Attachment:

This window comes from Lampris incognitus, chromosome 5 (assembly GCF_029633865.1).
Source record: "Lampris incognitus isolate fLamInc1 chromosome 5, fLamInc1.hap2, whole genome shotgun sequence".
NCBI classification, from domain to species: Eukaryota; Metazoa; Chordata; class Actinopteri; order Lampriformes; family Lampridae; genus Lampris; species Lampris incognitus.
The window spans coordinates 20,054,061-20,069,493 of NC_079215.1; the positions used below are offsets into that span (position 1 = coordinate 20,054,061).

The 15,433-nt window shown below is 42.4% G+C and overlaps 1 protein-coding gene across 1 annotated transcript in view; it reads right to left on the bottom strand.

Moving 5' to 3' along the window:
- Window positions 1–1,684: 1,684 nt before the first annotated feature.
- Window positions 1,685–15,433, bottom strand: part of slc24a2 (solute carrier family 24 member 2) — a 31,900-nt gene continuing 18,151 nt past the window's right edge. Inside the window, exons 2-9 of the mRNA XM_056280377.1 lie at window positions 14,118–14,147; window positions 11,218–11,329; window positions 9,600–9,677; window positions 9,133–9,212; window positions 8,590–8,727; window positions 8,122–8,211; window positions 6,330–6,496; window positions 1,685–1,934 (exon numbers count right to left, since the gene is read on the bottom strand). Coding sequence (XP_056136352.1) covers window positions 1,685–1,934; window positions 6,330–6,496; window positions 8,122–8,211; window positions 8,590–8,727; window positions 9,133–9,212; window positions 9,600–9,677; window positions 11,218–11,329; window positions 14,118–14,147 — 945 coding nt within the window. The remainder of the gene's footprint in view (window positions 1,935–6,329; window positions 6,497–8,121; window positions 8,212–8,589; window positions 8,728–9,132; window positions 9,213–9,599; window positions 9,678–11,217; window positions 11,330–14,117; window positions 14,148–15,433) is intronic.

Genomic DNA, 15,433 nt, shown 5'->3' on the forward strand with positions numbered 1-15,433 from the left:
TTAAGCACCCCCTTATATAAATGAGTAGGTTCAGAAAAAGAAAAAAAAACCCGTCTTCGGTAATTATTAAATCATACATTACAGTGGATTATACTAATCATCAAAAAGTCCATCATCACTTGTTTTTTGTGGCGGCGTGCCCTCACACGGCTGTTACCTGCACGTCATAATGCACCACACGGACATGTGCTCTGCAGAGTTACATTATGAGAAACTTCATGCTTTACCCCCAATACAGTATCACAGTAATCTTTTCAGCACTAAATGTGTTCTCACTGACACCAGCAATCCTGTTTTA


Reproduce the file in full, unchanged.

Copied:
This window comes from Lampris incognitus, chromosome 5 (assembly GCF_029633865.1).
Source record: "Lampris incognitus isolate fLamInc1 chromosome 5, fLamInc1.hap2, whole genome shotgun sequence".
NCBI classification, from domain to species: Eukaryota; Metazoa; Chordata; class Actinopteri; order Lampriformes; family Lampridae; genus Lampris; species Lampris incognitus.
The window spans coordinates 20,054,061-20,069,493 of NC_079215.1; the positions used below are offsets into that span (position 1 = coordinate 20,054,061).

The 15,433-nt window shown below is 42.4% G+C and overlaps 1 protein-coding gene across 1 annotated transcript in view; it reads right to left on the bottom strand.

Moving 5' to 3' along the window:
- Window positions 1–1,684: 1,684 nt before the first annotated feature.
- Window positions 1,685–15,433, bottom strand: part of slc24a2 (solute carrier family 24 member 2) — a 31,900-nt gene continuing 18,151 nt past the window's right edge. Inside the window, exons 2-9 of the mRNA XM_056280377.1 lie at window positions 14,118–14,147; window positions 11,218–11,329; window positions 9,600–9,677; window positions 9,133–9,212; window positions 8,590–8,727; window positions 8,122–8,211; window positions 6,330–6,496; window positions 1,685–1,934 (exon numbers count right to left, since the gene is read on the bottom strand). Coding sequence (XP_056136352.1) covers window positions 1,685–1,934; window positions 6,330–6,496; window positions 8,122–8,211; window positions 8,590–8,727; window positions 9,133–9,212; window positions 9,600–9,677; window positions 11,218–11,329; window positions 14,118–14,147 — 945 coding nt within the window. The remainder of the gene's footprint in view (window positions 1,935–6,329; window positions 6,497–8,121; window positions 8,212–8,589; window positions 8,728–9,132; window positions 9,213–9,599; window positions 9,678–11,217; window positions 11,330–14,117; window positions 14,148–15,433) is intronic.

Genomic DNA, 15,433 nt, shown 5'->3' on the forward strand with positions numbered 1-15,433 from the left:
TTAAGCACCCCCTTATATAAATGAGTAGGTTCAGAAAAAGAAAAAAAAACCCGTCTTCGGTAATTATTAAATCATACATTACAGTGGATTATACTAATCATCAAAAAGTCCATCATCACTTGTTTTTTGTGGCGGCGTGCCCTCACACGGCTGTTACCTGCACGTCATAATGCACCACACGGACATGTGCTCTGCAGAGTTACATTATGAGAAACTTCATGCTTTACCCCCAATACAGTATCACAGTAATCTTTTCAGCACTAAATGTGTTCTCACTGACACCAGCAATCCTGTTTTA